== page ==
This work is in Seven Chapters. The bibliography appended to this work (pages 177 to 187) attests to the authenticity of her book. The glossary included in this work is very valuable. Well-chosen diagrams and photographs enhance the value of this work. Equally valuable are her foot-notes.
The author underwent lugubrious lucubrations, for days without number, to indite this work which is free from pet theories and prejudices. The entire work is informed by studious scholarship and well executed compilation.
This work sees the light of the day, thanks to the grace of Grace. A perusal of this work will reward the reader.
The present book, “Saivism under the Imperial Colas” is the outcome of my research in the department of Foreign Studies and Sculpture of the Tamil University, Thanjavur (1997-2000). To begin with I registered the subject under the guidance of Professor Dr. S. Nagarajan of the Department of Foreign Studies. On his retirement I switched over to Professor Dr. Raju Kalidos of the Department of Sculpture & Art History. My original plan was a study of Saivism under the Imperial Colas with reference to epigraphical and literary sources. But I was advised by my second guide to look at the growth of Saivism with reference to the monuments of the Cola period which are mostly temples dedicated to Siva. In this new track I had the occasion to read a book by Anila Verghese who has studied the religious development of the Vijayanagara Period with particular reference to their monuments. I had to undertake extensive field work and photograph the monuments. So the title of the book is “Saivism under the Imperial Colas as revealed through their Monuments”.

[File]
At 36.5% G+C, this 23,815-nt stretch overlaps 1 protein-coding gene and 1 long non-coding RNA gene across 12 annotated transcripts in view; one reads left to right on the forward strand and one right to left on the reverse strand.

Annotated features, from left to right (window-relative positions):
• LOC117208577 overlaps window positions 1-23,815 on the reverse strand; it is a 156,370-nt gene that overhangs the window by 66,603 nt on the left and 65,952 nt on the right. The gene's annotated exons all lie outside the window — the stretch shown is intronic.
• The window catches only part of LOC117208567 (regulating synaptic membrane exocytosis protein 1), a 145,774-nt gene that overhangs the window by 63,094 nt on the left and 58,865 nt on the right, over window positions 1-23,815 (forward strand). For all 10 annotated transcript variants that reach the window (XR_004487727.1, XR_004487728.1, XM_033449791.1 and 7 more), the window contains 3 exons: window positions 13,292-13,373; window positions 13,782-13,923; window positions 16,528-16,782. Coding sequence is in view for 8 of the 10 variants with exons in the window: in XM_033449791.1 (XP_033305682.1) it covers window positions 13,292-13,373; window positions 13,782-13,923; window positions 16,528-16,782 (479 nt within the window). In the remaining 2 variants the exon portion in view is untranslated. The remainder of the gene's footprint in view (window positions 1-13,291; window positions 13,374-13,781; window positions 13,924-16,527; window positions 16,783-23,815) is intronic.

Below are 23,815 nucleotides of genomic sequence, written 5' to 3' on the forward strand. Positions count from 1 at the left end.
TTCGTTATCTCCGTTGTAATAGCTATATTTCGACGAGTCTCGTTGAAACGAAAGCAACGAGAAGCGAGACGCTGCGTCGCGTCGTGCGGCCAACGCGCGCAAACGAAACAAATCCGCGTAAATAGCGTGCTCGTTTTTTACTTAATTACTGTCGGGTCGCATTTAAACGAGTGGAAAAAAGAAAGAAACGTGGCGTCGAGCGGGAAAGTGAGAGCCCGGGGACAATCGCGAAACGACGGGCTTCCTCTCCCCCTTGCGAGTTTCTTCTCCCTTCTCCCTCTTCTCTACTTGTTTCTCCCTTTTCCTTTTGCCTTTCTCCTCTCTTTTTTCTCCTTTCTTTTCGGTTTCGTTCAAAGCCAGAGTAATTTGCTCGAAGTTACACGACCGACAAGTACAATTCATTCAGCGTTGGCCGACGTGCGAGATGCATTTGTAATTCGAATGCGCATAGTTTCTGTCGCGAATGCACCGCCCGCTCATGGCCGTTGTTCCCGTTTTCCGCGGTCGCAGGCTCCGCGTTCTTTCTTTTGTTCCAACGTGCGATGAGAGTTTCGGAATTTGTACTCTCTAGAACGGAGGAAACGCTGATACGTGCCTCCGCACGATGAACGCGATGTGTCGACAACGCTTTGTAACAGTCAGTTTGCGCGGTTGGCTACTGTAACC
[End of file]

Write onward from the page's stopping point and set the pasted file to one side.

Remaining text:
Blessed are those two receive enquiries about the subject of their pursuit from the Mahacarya of the Kamakoti Matha. My heart lights up with joy when I remember the day when the Mahacarya enquired me about my research in Saivism and its impact on the society. I was motivated since then to work more vigorously on this subject.
In my research endeavour I was helped and blessed by many. To my husband, Thiru P.S. Narasimhan , I own more than I can express. What can I thank him for treating me a good friend, helping me when I needed most, should I thank him for accompanying me everyday to the place of my study; or above all should I thank him for treating me a good friend, helping me when I needed most, should I thank him for accompanying me every day to the places of my study; or above all should I thank him for identifying himself with my work with all its joys and sorrows? I do not know. I only know that this work would not have seen the light of the day without him.
Dr S. Nagarajan and Dr. Raju kalidos have not been merely my guides but mentors. I felt the guru-sisya-bhava of the bygone times with them. It was Prof. Raju Kalidos with the touch of art, instilled in me a desire to combine sculptural and architectural art with an otherwise prosaic religious subject like Saivisam.
The subject for investigation was originally suggested by Dr. R. Venkataraman (Retd.), Head of the Department of Art History of the Madurai Kamaraj University. His frequent comments helped me to better visualise the subject. Thiru T.N. Ramachandram, ‘Cekkilar-Ati Poti,’ an ardent admirer of Tamil, threw open the gates of literature. Research is never possible with merely a library science. I was fortunate enough to secure the help at help at a moving library, Muttumunaivar T. Padmanabhan of the Tamil University. Thiru Kutavayil Balasubramanyan of the Sarasvati Mahal Library was also of great help to me. Thiru N. Sethuraman, a doyen among epigraphists, with his rare insight and encyclopaedic knowledge of saivism offered me offered me food for thought.
I acknowledge with all humility the following individuals and institutions for their assistance in course of my research:
1. His Holiness Jagatguru Sri Jayendra Sarasvati Svamikal of the Kanci Kamakotipitham, work,
2. Library Staff of the University of Madras,
3. Thiru A. Anabalakan, Department photographic Assistant, who printed all black and white photographs,
4. Departmental collections of Sculpture and Art History, mostly brought from Berlin by Prof. Raju Kalidos, virtually I am indebted to the DAAD, Bonn,
5. Officers and Personnel of the temples where I conducted field work, and
6. Dr. T.S. Thangamuthu who typed the script with precision.